A time to heal
I hope Dalits will assert their social and philosophical rights rather than turning their back on them, writes Sri Sri Ravi Shankar.india Updated: Feb 17, 2007 00:52 IST
Dalits allowed inside temples in Bhilwara and Jagannath Temple in Orissa is a welcome development. Places of worship should be open to all communities and religions. Nobody has a right to bar people from entering the house of God. Unless the savarnas and the Dalits effect a reconciliation, society will suffer from cycles of revenge and counter-revenge.
Moving away from Hinduism and converting to other religions has not helped the Dalits in their war against the oppressive caste system. They have to assert their rights and move up from within the system.
Though banned by law, there have been countless incidents of violence and oppression against the Dalits, many of which have gone unreported. Laws have failed to change the attitude of people, and contemporary religious leaders have done precious little to remove the prejudices and bring about reconciliation.
In the past, Maharishi Dayanand, Sri Basavanna in Karnataka and Ramanujacharya in the South have taken up the cause of the oppressed. Ramanujacharya put tripund/tilak and gave janeu (sacred thread) to thousands of Dalits and made them Brahmins. Basavanna vigorously fought against the caste system and brought together people of all castes into the path of bhakti. Maharishi Dayanand dented the caste system through his brilliant and eloquent dialogues and speeches. He fought against prevalent superstitions. Thanks to him, thousands of Dalits could access the knowledge of the Vedas and the yagyas. He also created many purohits from among the Dalit community.
My own teacher, Sudhakar Chaturvedi, though born in an orthodox Brahmin family, remained a bachelor to care for his eight adopted Harijan boys. He taught them the Vedas, gave them the best education and enabled them to become IAS/IPS officers.
Though Maharishi Dayanand had no political backing, his movement gained considerable social and intellectual strength. On the other hand, BR Ambedkar brought about social reforms through a political movement, which over time acquired an identity of its own. Unlike other religions, Hinduism is inherently anarchic. In the absence of a single command at the top, reforms in Hinduism cannot come from the top. It has to start at the bottom, as a people’s movement.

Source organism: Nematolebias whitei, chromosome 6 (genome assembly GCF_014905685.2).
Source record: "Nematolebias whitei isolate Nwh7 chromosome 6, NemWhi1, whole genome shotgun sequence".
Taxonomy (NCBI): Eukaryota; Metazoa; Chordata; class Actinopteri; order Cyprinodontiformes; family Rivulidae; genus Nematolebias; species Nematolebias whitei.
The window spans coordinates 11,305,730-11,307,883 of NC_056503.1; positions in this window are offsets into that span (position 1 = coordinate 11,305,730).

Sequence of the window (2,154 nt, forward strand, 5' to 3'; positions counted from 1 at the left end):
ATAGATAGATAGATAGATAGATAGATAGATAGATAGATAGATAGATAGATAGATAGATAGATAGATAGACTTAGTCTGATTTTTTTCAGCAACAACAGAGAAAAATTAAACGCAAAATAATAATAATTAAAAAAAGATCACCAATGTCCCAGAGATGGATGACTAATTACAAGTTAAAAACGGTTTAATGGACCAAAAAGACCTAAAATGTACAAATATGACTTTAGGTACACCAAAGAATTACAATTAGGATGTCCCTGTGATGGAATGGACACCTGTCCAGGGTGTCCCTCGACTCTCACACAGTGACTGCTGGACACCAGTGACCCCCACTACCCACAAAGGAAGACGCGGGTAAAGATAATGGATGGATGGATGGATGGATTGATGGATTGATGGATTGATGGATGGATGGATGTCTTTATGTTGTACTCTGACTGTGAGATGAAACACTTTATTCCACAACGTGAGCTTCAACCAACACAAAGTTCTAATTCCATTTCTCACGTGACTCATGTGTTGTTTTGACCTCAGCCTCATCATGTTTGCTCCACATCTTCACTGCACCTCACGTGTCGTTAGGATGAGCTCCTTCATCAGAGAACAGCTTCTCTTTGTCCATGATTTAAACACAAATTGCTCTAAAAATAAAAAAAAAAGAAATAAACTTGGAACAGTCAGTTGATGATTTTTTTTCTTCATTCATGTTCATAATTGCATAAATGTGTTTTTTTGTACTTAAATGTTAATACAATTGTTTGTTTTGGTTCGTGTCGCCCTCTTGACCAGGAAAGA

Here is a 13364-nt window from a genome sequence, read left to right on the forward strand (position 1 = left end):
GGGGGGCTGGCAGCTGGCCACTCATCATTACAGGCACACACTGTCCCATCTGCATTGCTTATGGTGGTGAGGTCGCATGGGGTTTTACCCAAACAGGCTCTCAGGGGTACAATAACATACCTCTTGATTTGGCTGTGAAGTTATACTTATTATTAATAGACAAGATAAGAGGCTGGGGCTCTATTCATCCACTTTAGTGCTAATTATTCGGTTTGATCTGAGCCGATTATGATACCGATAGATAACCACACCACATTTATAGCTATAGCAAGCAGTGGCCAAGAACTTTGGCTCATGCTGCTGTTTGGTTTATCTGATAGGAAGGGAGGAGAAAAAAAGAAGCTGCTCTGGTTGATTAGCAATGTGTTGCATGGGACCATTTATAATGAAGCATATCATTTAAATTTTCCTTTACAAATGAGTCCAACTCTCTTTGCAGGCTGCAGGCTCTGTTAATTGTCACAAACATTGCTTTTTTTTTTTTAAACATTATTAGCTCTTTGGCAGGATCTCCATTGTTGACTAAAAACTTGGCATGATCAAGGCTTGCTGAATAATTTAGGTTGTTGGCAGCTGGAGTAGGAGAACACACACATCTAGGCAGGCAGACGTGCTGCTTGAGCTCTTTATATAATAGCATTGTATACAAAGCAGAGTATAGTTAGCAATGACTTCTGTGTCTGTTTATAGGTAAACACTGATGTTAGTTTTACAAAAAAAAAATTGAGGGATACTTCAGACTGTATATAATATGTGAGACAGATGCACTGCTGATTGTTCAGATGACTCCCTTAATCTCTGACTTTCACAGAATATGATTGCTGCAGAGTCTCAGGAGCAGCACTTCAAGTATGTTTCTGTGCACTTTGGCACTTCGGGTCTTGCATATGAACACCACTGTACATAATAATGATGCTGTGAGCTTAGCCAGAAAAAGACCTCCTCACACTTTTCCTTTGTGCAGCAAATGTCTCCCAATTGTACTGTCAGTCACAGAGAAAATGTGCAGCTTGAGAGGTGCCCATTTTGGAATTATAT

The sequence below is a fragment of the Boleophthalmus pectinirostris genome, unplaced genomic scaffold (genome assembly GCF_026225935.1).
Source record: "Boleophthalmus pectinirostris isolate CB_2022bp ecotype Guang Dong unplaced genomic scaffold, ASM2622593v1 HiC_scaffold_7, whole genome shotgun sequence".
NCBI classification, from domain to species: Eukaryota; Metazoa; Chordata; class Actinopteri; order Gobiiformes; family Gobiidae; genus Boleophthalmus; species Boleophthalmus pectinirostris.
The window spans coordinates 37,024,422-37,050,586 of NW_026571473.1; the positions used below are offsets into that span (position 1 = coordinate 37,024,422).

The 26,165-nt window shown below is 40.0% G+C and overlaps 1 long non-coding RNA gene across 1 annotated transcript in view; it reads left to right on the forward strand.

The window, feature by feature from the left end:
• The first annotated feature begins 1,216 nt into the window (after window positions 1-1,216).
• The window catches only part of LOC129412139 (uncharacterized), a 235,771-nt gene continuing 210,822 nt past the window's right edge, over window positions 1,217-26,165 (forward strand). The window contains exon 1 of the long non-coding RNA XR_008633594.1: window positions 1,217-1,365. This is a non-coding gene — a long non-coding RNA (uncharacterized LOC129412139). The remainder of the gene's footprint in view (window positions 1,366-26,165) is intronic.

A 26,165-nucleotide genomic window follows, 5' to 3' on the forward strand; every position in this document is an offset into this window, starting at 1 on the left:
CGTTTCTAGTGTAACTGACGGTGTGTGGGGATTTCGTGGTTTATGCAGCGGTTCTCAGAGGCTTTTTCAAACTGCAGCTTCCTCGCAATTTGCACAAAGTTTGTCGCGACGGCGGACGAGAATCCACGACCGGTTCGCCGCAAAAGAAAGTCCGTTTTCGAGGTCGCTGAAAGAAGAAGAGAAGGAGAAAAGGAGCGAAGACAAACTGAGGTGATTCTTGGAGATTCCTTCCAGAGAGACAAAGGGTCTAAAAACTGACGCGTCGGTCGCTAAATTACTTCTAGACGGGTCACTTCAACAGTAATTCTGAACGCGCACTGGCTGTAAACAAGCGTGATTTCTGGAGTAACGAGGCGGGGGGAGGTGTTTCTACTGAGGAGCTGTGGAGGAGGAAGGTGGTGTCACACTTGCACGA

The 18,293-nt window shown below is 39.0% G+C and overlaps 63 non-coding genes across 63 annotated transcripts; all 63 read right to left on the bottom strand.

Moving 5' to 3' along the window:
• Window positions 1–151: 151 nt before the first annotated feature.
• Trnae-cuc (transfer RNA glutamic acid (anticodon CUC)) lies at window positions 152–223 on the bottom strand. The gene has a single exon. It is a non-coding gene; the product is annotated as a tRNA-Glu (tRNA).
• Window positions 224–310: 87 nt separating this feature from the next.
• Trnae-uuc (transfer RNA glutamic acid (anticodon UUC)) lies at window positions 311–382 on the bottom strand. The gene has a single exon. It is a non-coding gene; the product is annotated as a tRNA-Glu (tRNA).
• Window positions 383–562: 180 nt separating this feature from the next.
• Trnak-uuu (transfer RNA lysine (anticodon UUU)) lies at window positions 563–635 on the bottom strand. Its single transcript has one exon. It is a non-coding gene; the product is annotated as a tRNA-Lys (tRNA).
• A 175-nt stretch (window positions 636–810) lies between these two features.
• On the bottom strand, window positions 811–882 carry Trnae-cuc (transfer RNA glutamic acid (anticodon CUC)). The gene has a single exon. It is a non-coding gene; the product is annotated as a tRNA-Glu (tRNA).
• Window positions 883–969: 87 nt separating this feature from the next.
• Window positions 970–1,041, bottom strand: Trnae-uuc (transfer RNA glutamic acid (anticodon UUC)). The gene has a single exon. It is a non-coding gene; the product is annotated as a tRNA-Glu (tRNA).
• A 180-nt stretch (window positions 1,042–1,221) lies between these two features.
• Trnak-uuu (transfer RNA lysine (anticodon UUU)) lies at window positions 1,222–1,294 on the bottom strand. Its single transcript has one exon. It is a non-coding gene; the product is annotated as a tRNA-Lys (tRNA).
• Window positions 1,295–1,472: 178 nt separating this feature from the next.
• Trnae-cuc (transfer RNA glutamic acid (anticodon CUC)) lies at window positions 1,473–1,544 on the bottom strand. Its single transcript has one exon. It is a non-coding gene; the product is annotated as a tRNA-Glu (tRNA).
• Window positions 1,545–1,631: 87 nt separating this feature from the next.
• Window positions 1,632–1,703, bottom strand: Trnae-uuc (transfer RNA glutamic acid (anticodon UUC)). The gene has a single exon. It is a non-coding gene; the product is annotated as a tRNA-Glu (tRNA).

Historically, many of the revered rishis were Dalits. Dalit contribution to sanatan literature is commendable. For instance, the narrator of the Puranas, Soot Maharishi, was a Dalit. Shaabara Rishi, born into an ‘atishudra’ family, was highly revered as a rishi. His seminal commentary on the Vedas is a highly regarded reference book for the most learned of Vedic scholars. The current generation of upper castes are not exposed to this information and that is the reason why, in the villages, people continue to indulge in inhuman practices.
Every morning, the first puja of the day in the Tirupati temple is offered by the scheduled caste Banjara community. It would be good to start this practice in other temples where there is discrimination. The oppressors need to be taught that what they claim to be their own has major contributions from the Dalits. As Maharishi Dayanand, Sri Aurobindo and many others have rightly pointed out, religious practices have drifted away from their philosophy.
It is unfortunate that people without proper knowledge of the scriptures simply quote from the Manu Smriti, which is only a code of conduct given by a king and has nothing to do with the Shrutis, Vedas or the Upanishads. It is time to honour the philosophy and discard the unscrupulous practices. Instead, people have discarded the philosophy and allowed the unscrupulous practices to continue.
The greatest of the epics — the Ramayana — was written by a Dalit. How can Dalits drop the precious lore and allow a few orthodox narrow-minded people to dominate? It’s not only Dalits who are fighting for their rights; many upper caste people are working and fighting for their cause. Let us not forget that the name Ambedkar was given to Bhimrao saheb by his mentor who was a Brahmin. Not all upper caste people are oppressors and religion certainly is not.
How can a religion that says “all this is Brahman and the universe itself is Upadaana Kaarana (the divine is material cause of the universe)” sanction discrimination by birth?
The vicious cycle of hatred and revenge is being promoted for political gains. There have also been atrocities against the upper castes. In Tamil Nadu, upper castes have been forced to migrate many times. While I was in Chennai recently, miscreants came into a ‘Pandit Sabha’ and assaulted several of the pandits over the issue of desecration of a statue of social reformer ‘Periyar’ EV Ramasamy. Many of the pandits were seriously injured and one of the pandits had his hand mutilated.
I appreciate the Dalits who enter temples and build temples — they are really the brave ones who claim their rights, instead of giving up their heritage. I hope the new wave will continue and the Dalits will assert their social and philosophical rights rather than turn their back on them. Past wrongs cannot be undone through anger and rage.
Ambedkar tried his level best before he took to conversion as the final resort. But with the changing times and education, the strategies need to change. Both Dalit and upper caste Hindus have to change. We need to fight for our heritage in the same way we fight for rights to our property. You fight for your property because you value it. When you don’t value your heritage and culture, you simply discard it.
For justice and progress, there has to be reconciliation.
Sri Sri Ravi Shankar is founder, Art of Living, Bangalore